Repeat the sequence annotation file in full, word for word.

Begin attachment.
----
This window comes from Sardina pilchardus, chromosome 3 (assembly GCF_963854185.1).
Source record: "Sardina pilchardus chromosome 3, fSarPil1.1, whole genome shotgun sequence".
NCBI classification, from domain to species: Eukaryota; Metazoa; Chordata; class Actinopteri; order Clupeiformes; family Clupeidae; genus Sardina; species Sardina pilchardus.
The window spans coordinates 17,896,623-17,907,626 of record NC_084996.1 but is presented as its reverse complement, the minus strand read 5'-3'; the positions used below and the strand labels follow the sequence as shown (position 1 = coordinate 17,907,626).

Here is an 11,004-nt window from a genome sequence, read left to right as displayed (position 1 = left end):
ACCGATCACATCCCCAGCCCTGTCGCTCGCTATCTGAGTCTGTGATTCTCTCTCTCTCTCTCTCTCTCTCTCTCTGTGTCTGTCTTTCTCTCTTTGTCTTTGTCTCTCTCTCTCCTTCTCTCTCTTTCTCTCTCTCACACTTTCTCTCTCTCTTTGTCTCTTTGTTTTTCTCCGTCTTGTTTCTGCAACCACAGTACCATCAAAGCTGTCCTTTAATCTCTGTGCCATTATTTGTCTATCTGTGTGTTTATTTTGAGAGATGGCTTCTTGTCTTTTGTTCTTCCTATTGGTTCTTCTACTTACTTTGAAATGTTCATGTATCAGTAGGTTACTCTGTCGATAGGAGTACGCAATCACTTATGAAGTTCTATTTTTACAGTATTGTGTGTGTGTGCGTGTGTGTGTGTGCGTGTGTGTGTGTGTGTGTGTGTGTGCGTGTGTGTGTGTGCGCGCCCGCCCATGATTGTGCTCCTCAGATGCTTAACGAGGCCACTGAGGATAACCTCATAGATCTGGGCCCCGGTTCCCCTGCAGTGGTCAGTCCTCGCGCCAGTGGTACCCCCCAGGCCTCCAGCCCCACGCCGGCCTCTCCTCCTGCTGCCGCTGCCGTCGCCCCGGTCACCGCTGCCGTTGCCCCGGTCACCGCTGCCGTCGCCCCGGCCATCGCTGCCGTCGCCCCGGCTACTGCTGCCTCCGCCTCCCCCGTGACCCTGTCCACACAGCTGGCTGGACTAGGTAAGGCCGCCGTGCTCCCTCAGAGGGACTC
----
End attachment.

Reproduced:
This window comes from Sardina pilchardus, chromosome 3 (assembly GCF_963854185.1).
Source record: "Sardina pilchardus chromosome 3, fSarPil1.1, whole genome shotgun sequence".
NCBI classification, from domain to species: Eukaryota; Metazoa; Chordata; class Actinopteri; order Clupeiformes; family Clupeidae; genus Sardina; species Sardina pilchardus.
The window spans coordinates 17,896,623-17,907,626 of record NC_084996.1 but is presented as its reverse complement, the minus strand read 5'-3'; the positions used below and the strand labels follow the sequence as shown (position 1 = coordinate 17,907,626).

Here is an 11,004-nt window from a genome sequence, read left to right as displayed (position 1 = left end):
ACCGATCACATCCCCAGCCCTGTCGCTCGCTATCTGAGTCTGTGATTCTCTCTCTCTCTCTCTCTCTCTCTCTCTGTGTCTGTCTTTCTCTCTTTGTCTTTGTCTCTCTCTCTCCTTCTCTCTCTTTCTCTCTCTCACACTTTCTCTCTCTCTTTGTCTCTTTGTTTTTCTCCGTCTTGTTTCTGCAACCACAGTACCATCAAAGCTGTCCTTTAATCTCTGTGCCATTATTTGTCTATCTGTGTGTTTATTTTGAGAGATGGCTTCTTGTCTTTTGTTCTTCCTATTGGTTCTTCTACTTACTTTGAAATGTTCATGTATCAGTAGGTTACTCTGTCGATAGGAGTACGCAATCACTTATGAAGTTCTATTTTTACAGTATTGTGTGTGTGTGCGTGTGTGTGTGTGCGTGTGTGTGTGTGTGTGTGTGTGTGCGTGTGTGTGTGTGCGCGCCCGCCCATGATTGTGCTCCTCAGATGCTTAACGAGGCCACTGAGGATAACCTCATAGATCTGGGCCCCGGTTCCCCTGCAGTGGTCAGTCCTCGCGCCAGTGGTACCCCCCAGGCCTCCAGCCCCACGCCGGCCTCTCCTCCTGCTGCCGCTGCCGTCGCCCCGGTCACCGCTGCCGTTGCCCCGGTCACCGCTGCCGTCGCCCCGGCCATCGCTGCCGTCGCCCCGGCTACTGCTGCCTCCGCCTCCCCCGTGACCCTGTCCACACAGCTGGCTGGACTAGGTAAGGCCGCCGTGCTCCCTCAGAGGGACTC